Wasn’t there some talk about potential vendors feeling like these direct contacts were a thinly disguised “pay for play” attempt?

He said, “I contacted them,” not contract staff contacted them. If I was a vendor trying to do business with the county and a supervisor called me directly, I would assume they wanted a campaign contribution.

— Smith2

I’ll give the Voice of OC an A+. VOC is the only source of credible information about our local cities and the county of Orange. The light of day is on the political gamers, finally. Thanks, Voice of OC.

— Insider2

Nguyen’s Abstentions

Let me try and distill this down.

The entire Board of Supervisors enables Supervisor Janet Nguyen to restructure the CalOptima board of directors and assume absolute control.

Nguyen then chases away numerous board members and replaces them with her handpicked successors, most of whom are either directly employed by the CalOptima service providers or are doing business with them, thus creating an enormous conflict of interest.

After seeing all of this, the FBI launches an investigation of Nguyen’s fundraising practices.

CalOptima’s board is now so conflicted that many must abstain from voting on CalOptima matters. Isn’t voting on CalOptima matters the only reason they’re on that board?

So Janet Nguyen, the taxpayers’ ex officio member on CalOptima’s board of directors, is unable to fulfill her duties on that board due to her many conflicts of interest.

Supervisors, why was Nguyen’s coup allowed to go forward? This current state of affairs was predicted by government watchdog organizations and later the subject of a scathing grand jury report. Everyone saw it coming, yet you approved going forward with the coup.

This is just another example of the rampant corruption that makes Orange County government a laughingstock around the state and the nation.

— OC Bureaucrat

Dr. Chau’s Lecture Fees

I have met Dr. [Clayton] Chau at many community events and know that he has been instrumental in changing the OC mental health community for the better.

He helped countless people while working at the county Health Care Agency and continues to care about the underserved members of the mental health community.

I am not sure why you are going after him, since many doctors receive speaking fees. Are you researching them all?

— FleurMarie

Dr. Chau is one of the most committed community supporters in Orange County. He is a champion to those marginalized and probably used this money to support the countless organizations and individuals he’s helped over the years. Those in the LGBT, ethnic, mental health, HIV, etc. communities support Dr. Chau.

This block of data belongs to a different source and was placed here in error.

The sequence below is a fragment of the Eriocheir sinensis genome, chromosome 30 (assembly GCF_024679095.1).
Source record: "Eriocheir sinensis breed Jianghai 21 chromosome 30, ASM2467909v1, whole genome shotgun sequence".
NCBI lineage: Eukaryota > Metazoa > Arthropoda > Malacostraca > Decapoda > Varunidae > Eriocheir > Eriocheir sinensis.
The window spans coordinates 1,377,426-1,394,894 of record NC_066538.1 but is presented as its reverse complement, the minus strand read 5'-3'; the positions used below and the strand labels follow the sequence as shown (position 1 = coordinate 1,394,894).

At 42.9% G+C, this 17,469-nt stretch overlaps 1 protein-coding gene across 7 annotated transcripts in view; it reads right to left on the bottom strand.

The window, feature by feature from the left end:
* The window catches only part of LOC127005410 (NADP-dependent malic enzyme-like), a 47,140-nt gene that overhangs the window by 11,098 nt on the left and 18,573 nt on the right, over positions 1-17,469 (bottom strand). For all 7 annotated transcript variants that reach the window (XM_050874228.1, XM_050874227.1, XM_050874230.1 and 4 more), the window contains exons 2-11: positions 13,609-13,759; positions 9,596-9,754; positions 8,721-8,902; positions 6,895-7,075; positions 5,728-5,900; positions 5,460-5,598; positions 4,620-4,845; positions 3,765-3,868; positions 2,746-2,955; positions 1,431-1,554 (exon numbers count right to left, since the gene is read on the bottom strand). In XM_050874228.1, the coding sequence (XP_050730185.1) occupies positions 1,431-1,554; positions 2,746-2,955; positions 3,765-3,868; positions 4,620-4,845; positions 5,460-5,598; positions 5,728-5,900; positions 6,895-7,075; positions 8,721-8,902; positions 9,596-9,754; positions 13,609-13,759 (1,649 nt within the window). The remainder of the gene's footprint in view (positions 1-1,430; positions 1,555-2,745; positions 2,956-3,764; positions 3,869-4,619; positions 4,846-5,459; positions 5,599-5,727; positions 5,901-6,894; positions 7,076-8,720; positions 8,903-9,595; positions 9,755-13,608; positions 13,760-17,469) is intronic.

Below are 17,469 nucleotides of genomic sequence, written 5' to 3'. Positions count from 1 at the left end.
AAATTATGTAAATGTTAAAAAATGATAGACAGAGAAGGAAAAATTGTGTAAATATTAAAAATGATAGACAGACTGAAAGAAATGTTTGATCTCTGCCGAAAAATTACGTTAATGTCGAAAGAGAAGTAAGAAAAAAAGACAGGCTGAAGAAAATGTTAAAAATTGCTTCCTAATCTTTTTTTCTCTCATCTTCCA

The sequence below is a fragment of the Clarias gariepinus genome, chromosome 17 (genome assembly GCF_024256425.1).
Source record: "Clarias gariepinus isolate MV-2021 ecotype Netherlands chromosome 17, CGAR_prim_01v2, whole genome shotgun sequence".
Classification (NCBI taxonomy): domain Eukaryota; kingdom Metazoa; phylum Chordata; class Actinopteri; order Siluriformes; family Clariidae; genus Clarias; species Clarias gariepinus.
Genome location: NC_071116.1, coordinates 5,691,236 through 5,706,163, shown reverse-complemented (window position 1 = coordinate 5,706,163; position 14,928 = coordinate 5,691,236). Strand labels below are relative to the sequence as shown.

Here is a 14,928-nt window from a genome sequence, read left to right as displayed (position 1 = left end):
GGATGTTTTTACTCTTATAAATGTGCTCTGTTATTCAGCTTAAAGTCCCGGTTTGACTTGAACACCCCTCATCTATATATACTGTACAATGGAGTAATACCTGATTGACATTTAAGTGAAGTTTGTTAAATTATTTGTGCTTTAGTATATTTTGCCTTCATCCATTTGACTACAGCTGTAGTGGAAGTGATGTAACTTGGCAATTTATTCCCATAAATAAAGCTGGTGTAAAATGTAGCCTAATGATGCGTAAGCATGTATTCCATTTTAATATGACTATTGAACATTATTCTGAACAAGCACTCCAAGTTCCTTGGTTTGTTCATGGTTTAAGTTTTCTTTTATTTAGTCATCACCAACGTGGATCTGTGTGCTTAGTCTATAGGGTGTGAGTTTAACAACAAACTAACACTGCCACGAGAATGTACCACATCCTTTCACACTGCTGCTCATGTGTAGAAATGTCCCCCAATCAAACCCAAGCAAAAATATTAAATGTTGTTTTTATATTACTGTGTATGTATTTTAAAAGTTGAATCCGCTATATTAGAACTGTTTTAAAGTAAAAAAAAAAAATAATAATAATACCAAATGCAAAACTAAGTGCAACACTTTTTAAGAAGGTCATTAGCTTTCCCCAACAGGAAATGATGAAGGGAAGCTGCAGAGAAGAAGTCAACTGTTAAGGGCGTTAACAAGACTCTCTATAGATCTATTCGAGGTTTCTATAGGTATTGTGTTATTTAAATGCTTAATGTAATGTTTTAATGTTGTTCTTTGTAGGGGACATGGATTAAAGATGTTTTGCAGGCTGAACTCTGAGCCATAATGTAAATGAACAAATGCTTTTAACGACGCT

Shame on you, Voice of OC, for not providing the entire story and dragging a true community activist’s reputation down.

— CommunityWorker

Not saying he is a bad doctor. Not saying he has not made community contributions. Saying this: The doctor did not follow the rules on purpose to his advantage.

— Insider2

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Voice of Our Commentators

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Here is another roundup of some of the most thought-provoking reader comments of the week. Comments are selected by our editors and subject to editing for grammar, spelling, clarity and length.

Click on each topic’s headline to see the article in question.

Sexual Harassment Training for the County’s Rank and File

Until the people are held accountable for aiding and enabling Bustamante, then all the training in the world is just a fraud.

[Many county executives and the Board of Supervisors] knew about the accusations, but they withheld information and took no action and allowed the victims to be exposed and exploited. In summary, they broke the law.

Management knew about “the Carlos [Bustamante] problem,” and they ignored it. This is against the law, and they are all under the law personally liable. Why did that not happen? Why were they all allowed to get paid off, promoted, allowed to retire?

The harassment training that the county of Orange has mandated over the past five years is very clear: If management knows about harassment and ignores it or enables it, then they have violated the law, and they are personally liable.

The Board of Supervisors’ solution? “Let’s roll out some same-old same-old training and trust that the sheep will think that the situation is under control. Throw in some of the “let’s move forward ” and “that is all behind us,” and there you have it: a cover-up.

The real story here is how did executive managers get away with breaking the law? Why were they not subject to a criminal investigation?

The victims will be re-victimized over and over again. The people responsible walk. And everyone watching makes a mental note: Never trust the county of Orange to do the right thing or protect people as required by law.

— Insider2

Want to see interesting numbers? Run the numbers of employees who have worker’s compensation claims for abuse, stress and depression. That is where the County hides the cases, and [Supervisor] Pat Bates knows it.

They pay off employees who are abused and tie it to a nondisclosure agreement. The money comes from taxpayers and the insurance company, and the agreement means it isn’t listed in real numbers.

Notice they did not mention claims of retaliation? They are vicious to anyone who speaks against criminal behavior, theft or dishonesty. Where are those numbers?

How about complaints from educated and qualified workers passed over for unqualified friends and family of bigwigs getting jobs they cannot do? Shocking.

This class is a joke, and so is any pretense of justice in this county. The numbers are good, Pat, because you doctor them.

— Kate

Twenty-one claims of wrongful termination; nine claims of gender, age and Americans with Disability Act discrimination; nine claims of racial harassment or discrimination; and two claims of sexual harassment, and Supervisor [Pat] Bates says, “I think this is not actually bad news.”

Really, Pat. Why don’t you sit down with these victims and let them explain to you how someone at the county — probably a supervisor or manager — was allowed to get away with things without so much as a ding in their personnel file while the victims are left to pick up the pieces of their broken life and try to move forward.